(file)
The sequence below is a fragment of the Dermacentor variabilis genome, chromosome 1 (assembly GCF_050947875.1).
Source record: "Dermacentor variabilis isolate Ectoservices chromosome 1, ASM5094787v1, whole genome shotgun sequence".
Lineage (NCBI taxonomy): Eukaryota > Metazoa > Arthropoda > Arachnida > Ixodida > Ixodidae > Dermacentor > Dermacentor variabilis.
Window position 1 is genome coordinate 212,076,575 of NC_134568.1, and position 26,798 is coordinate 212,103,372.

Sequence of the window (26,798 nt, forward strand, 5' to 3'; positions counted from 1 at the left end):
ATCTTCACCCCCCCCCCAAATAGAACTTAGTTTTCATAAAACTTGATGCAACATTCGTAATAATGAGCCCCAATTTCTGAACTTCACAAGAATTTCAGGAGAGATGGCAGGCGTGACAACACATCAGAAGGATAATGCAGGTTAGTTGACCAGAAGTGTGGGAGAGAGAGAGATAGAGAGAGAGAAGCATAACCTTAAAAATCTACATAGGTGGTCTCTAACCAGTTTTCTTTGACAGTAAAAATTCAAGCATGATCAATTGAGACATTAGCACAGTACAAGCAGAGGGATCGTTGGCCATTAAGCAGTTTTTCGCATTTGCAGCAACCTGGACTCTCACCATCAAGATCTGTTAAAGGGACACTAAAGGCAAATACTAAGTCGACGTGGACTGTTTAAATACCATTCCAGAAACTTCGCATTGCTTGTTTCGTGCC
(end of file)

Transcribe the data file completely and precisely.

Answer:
The sequence below is a fragment of the Dermacentor variabilis genome, chromosome 1 (assembly GCF_050947875.1).
Source record: "Dermacentor variabilis isolate Ectoservices chromosome 1, ASM5094787v1, whole genome shotgun sequence".
Lineage (NCBI taxonomy): Eukaryota > Metazoa > Arthropoda > Arachnida > Ixodida > Ixodidae > Dermacentor > Dermacentor variabilis.
Window position 1 is genome coordinate 212,076,575 of NC_134568.1, and position 26,798 is coordinate 212,103,372.

Sequence of the window (26,798 nt, forward strand, 5' to 3'; positions counted from 1 at the left end):
ATCTTCACCCCCCCCCCAAATAGAACTTAGTTTTCATAAAACTTGATGCAACATTCGTAATAATGAGCCCCAATTTCTGAACTTCACAAGAATTTCAGGAGAGATGGCAGGCGTGACAACACATCAGAAGGATAATGCAGGTTAGTTGACCAGAAGTGTGGGAGAGAGAGAGATAGAGAGAGAGAAGCATAACCTTAAAAATCTACATAGGTGGTCTCTAACCAGTTTTCTTTGACAGTAAAAATTCAAGCATGATCAATTGAGACATTAGCACAGTACAAGCAGAGGGATCGTTGGCCATTAAGCAGTTTTTCGCATTTGCAGCAACCTGGACTCTCACCATCAAGATCTGTTAAAGGGACACTAAAGGCAAATACTAAGTCGACGTGGACTGTTTAAATACCATTCCAGAAACTTCGCATTGCTTGTTTCGTGCC